Pride & Politics: PICYS youth and Senator Louise Pratt talk LGBTIQ issues

The 17th of May marked a massive milestone in the LGBTI movement with it being International Day Against Homophobia, Biphobia and Transphobia. One of Perth’s LGBTI friendly youth mental health organisations, Perth Inner City Youth Services (PICYS), coincided with the world of politics by convening a meeting with Labor Senator and LGBTI activist, Louise Pratt, to discuss the difficulties and struggles mental health consumers and the LGBTI community still struggle with in the twenty first century.

The meeting with Senator Louise Pratt centered around life experiences and hardships often faced by young LGBTI people including non-acceptance amongst their families and friends, loneliness in schools, stigma and being shunned in public, discrimination in gaining and maintaining employment, difficulties experienced with Centrelink assessment and support, and homelessness, all which can have a negative impact on their mental health.  

At PICYS, many of the young people who attend and engage in activities and individualised support plans are LGBTI. In the last year the LGBTI representation amongst young people actively engaged with PICYS was one in every three young people.

A significant common talking point amongst the young people who spoke with Senator Pratt was the discrimination the young people experience in their everyday life and in all settings. “I do know there is help, but there’s not enough”, one young person said highlighting that differences and difficulties LGBTI people face are still wildly unrecognised and misunderstood by the wider community.  

Some of the stories the young people shared with Senator Louise Pratt revealed that discrimination in mental health and against LGBTI people still exists in workplaces today. Many young people are unaware of their human rights and are turned away from employment for being part of the LGBTI community or having mental illnesses.

Some young people expressed their disgust about inappropriate questions they’ve been asked by employers regarding their sexuality. The young people expressed that often they felt under additional stress which can lead to greater risks of homelessness and drug use.

Homelessness puts lives at risk and exposes those suffering to a greater risk of drugs, illness and a variety of mental health issues. One of the predominant demographics of the homelessness crisis are members of the LGBTI community.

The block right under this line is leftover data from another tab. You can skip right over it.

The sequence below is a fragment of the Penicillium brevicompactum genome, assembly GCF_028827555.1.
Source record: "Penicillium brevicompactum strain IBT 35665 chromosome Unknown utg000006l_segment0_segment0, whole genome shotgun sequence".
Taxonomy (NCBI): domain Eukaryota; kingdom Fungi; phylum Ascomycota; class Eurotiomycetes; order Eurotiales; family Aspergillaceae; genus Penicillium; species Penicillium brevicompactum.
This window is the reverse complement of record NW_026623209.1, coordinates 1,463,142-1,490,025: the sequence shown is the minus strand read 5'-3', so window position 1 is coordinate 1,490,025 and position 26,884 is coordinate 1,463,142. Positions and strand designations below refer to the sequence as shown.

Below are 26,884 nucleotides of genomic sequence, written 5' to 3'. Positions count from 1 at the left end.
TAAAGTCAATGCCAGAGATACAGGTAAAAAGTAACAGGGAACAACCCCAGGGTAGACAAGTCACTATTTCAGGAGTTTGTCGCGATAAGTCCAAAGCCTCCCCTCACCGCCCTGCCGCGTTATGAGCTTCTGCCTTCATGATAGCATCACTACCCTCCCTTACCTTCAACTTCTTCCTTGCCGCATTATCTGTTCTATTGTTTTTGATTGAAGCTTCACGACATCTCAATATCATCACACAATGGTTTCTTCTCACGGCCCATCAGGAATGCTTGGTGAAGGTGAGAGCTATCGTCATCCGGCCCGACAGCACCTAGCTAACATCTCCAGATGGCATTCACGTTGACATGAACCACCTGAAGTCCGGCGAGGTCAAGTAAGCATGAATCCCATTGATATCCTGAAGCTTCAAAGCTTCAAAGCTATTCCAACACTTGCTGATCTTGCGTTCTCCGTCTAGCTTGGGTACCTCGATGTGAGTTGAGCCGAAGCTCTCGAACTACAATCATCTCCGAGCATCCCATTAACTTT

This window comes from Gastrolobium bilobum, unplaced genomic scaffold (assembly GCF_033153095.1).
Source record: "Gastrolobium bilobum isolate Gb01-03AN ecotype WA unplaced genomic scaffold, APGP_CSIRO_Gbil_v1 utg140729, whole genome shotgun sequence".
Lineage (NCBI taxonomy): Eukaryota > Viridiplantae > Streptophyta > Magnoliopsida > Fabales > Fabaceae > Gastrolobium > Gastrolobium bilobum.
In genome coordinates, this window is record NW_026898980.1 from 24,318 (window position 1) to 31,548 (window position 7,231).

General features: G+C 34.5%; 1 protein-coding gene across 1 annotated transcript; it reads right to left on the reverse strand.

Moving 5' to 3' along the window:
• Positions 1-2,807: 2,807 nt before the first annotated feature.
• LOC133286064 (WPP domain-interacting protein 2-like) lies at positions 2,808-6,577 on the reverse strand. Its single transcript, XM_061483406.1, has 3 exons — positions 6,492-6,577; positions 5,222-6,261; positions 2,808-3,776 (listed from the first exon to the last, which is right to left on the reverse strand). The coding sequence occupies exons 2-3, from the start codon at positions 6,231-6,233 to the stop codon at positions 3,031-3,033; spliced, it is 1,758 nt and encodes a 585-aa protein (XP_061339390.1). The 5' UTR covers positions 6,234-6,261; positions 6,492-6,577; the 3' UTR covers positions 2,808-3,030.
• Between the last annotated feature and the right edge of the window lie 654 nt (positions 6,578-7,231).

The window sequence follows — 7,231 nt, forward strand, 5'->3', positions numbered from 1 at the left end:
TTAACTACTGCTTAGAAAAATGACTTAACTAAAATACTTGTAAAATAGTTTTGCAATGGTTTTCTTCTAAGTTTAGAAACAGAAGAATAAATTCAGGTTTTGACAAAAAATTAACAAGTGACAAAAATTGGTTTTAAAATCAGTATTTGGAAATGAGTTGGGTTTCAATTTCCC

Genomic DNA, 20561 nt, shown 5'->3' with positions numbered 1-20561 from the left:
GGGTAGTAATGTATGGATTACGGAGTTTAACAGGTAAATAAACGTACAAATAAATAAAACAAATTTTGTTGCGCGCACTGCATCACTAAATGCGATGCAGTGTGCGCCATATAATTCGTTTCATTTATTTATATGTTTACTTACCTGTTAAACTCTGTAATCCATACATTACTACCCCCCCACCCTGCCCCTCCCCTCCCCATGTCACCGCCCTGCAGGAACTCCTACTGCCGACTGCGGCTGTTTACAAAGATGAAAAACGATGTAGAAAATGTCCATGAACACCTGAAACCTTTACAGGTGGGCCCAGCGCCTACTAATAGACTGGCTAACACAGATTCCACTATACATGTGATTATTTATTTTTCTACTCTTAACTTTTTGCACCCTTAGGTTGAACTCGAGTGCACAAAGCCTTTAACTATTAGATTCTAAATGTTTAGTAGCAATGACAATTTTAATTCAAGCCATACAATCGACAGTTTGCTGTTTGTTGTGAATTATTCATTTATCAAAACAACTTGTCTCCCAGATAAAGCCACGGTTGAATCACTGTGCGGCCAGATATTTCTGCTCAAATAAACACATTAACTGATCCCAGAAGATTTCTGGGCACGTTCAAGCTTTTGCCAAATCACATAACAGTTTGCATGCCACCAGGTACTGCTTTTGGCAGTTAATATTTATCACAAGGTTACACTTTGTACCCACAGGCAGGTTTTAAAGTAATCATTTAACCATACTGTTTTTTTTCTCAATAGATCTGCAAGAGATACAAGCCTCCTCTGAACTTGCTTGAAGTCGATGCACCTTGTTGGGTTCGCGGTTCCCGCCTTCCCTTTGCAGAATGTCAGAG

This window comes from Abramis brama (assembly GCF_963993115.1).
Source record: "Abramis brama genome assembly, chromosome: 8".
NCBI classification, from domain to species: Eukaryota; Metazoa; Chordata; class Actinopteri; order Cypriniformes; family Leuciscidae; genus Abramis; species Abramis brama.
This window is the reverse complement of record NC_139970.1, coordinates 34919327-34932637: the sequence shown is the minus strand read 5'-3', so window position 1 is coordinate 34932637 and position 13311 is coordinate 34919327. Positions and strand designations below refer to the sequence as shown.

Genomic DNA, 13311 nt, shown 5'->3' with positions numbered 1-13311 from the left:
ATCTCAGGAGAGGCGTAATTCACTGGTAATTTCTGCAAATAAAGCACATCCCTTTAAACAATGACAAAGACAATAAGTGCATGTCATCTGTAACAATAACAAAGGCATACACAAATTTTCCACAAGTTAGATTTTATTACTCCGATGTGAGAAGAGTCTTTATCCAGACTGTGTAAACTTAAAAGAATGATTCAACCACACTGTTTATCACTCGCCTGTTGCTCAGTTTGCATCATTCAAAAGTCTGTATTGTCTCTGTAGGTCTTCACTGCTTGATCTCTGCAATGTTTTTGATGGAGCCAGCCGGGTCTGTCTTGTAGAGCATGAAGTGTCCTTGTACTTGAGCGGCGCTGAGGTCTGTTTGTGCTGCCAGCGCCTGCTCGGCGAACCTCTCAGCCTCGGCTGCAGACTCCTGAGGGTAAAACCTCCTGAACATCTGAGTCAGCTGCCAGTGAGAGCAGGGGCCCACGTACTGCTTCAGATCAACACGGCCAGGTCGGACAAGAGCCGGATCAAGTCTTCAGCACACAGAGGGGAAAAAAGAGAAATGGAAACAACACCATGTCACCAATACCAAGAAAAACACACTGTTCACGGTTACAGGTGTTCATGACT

It has been reported LGBTI people who are rejected or experience discrimination or stigma at home have an increased risk of homelessness and significantly increased risk of suicide, self harm, and substance abuse compared to those of non-diverse gender and sexuality counterparts.  The meeting participants discussed how these issues need to be addressed to make Perth a mentally happier and healthier city.

With discrimination still prevalent in Perth, there are very few places where people suffering from mental health issues as well as a person of LGBTI background can feel safe. But it’s the values upholding PICYS which attracts young people to PICYS and gives them a home, it’s both warming and welcoming, where everyone is accepted regardless of their gender or, sexual preference,  or mental illness you may have.

A young person expressed that PICYS is one of the few places she feels she can embrace her identity and be her true self. There are a variety of mental health organisations and supports that have shed light on the growing mental health issue, but for many clients that stigmatisation makes accessing these supports a challenge in itself, with one young person expressing that “I’m thankful for the help I’m getting, but I wouldn’t have been able to do it without PICYS.”  

Everyone needs safe relationships and places where they can escape the busyness and demands of life and feel accepted, appreciated and celebrated.

Although the fight for acceptance in both the fields of mental health and LGBTI issues is getting recognised and addressed a great deal, there is still a long way to go.  The young people who met with Senator Pratt were pleased to know there were advocates  in Parliament that understand their experiences and willing to speak up for the rights and wellbeing of all people.

Perth Inner City Youth Service thanks Senator Louise Pratt for visiting our agency and spending time with the young people.

For information about Perth Inner City Youth Service please visit their website at or contact them on 9388 2791.

Joshua Walker
PICYS Volunteer Student

Image provided by PICYS

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